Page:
Both the majority and the minority treated the issue as though there were only two possible claims here: Woolwich, and mistake à la DMG. In fact, as a matter of principle, many more could also be available on appropriate facts. First, the claim based on duress colore office which was successful in Mason v New South Wales (1959) 102 CLR 108, [1959] HCA 5 (27 February 1959) and Murphy v AG [1982] IR 241 (SC) has not been displaced by Woolwich, and would still be available in an appropriate case (see In re Article 26 and the Health (Amendment) (No 2) Bill, 2004 [2005] 1 IR 105, [2005] IESC 7 (16 February 2005)). In Woolwich, Lord Goff described the principle in that case in policy terms which have influence the subsequent cases, not least FII itself, but Lord Browne-Wilkinson took a different approach, holding that the consideration or basis upon which the tax had been paid fell away when the Revenue’s claim was held to be ultra vires. In O’Rourke v Revenue Commissioners [1996] 2 IR 1, Keane J treated both speeches as equally important to the understanding of Woolwich, and to the extent that Lord Browne-Wilkinson’s different approach properly states an alternative claim or claims based in failure of consideration, absence of consideration, or absence of basis, then these claims are alternatives to Lord Goff’s policy-based approach in Woolwich or the House of Lords’ approach to mistake in DMG. Third, many statutes provide mechanisms for the recovery of overpaid taxes – indeed, in FII itself, the Court had to consider the interoperation of one such mechanism with EU law – and these statutory provisions are also alternatives to the common law claims available in Woolwich and DMG. Fourth, in Canada, the Supreme Court is ploughing a different furrow (see Kingstreet Investments Ltd v New Brunswick [2007] 1 SCR 3, 2007 SCC 1 (CanLII) (11 January 2007) and Marcotte v Longueuil 2009 SCC 43, [2009] 3 SCR 65 (CanLII) (08 October 2009)); and whilst a Kingstreet claim may not be available in the UK Supreme Court, it could be entertained in the Irish courts. Since the Woolwich and DMG claims are also available at Irish law, a Kingstreet claim would constitute a further alternative. As the alternatives multiply, the minority’s position becomes ever more untenable, and the good sense of the majority’s position becomes ever clearer. Given this wide range of alternative claims, the principle of effectiveness allows plaintiffs to decide for themselves to to decide which claim to pursue.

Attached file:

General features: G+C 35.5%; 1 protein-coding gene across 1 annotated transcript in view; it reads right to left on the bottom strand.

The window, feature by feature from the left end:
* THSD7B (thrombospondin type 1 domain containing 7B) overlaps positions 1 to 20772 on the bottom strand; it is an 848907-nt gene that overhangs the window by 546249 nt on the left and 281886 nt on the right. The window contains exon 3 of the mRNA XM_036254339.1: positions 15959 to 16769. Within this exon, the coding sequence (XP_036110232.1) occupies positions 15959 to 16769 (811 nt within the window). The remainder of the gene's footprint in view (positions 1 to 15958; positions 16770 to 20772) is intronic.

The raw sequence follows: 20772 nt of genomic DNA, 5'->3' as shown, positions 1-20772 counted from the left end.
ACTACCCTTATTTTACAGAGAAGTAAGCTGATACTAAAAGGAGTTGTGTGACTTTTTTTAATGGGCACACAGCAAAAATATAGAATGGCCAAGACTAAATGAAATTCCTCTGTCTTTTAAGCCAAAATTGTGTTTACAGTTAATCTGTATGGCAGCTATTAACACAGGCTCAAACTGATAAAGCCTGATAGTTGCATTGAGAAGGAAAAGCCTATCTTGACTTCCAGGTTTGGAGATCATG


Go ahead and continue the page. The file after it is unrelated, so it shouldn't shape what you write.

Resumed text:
Suppose a case in which a plaintiff seeks to recover tax overpaid contrary to EU law on the basis of any or some or all of these alternative claims, other than Woolwich. The minority’s approach would have said that the plaintiffs’ claims must fail in limine. There is no good reason in principle for such an unattractive proposition. When the possible causes of action are seen to be numerous, an attempt to confine plaintiffs simply to Woolwich is as futile as Canute’s attempts to command the tide not to come in. Just as Canute demonstrated to his people that he could not curtail the tide by royal fiat, so does the majority position in FII demonstrate that it is infeasible to curtail by judicial fiat the causes of action available to plaintiffs who seek restitution of overpaid tax.

In FII, the Woolwich claim was time-barred. No argument was raised that this bar was of itself incompatible with EU law. Had it been, it would inevitably have failed, as EU law recognises that reasonable and generally applicable domestic limitation periods are necessary in the interests of legal certainty (Case 45/76 Comet BV v Produktschap door Siergewassen [1976] ECR 2043, [1976] EUECJ R-45/76 (16 December 1976) [17]-[18]). On the other hand, by virtue of section 32(1)(c), the plaintiffs’ DMG mistake claims would not have been time-barred, had it not been for the operation of sections 107 and 320; so the plaintiffs argued that they infringed the EU principle of effectiveness by not providing for any transitional arrangements. That principle requires that, when a member state introduces a new limitation period which would have the effect of limiting existing domestic causes of action available to remedy claims arising by virtue of EU law, the new legislation must include transitional arrangements allowing an adequate period after the enactment of the legislation for lodging the claims for repayment which persons were entitled to submit under the original legislation (Case C-62/00 Marks & Spencer plc v Commissioners of Customs & Excise [2000] ECR I-6325, [2002] EUECJ C-62/00 (11 July 2002) [38]; on the history of the Marks & Spencer case, see my post here). Hence, the majority held that the failure to include any transitional arrangements in sections 107 and 320 impermissibly trenched upon the plaintiffs’ rights to restitution of overpaid taxes derived from EU law which domestic courts are bound to protect, thereby infringing the principle of effectiveness.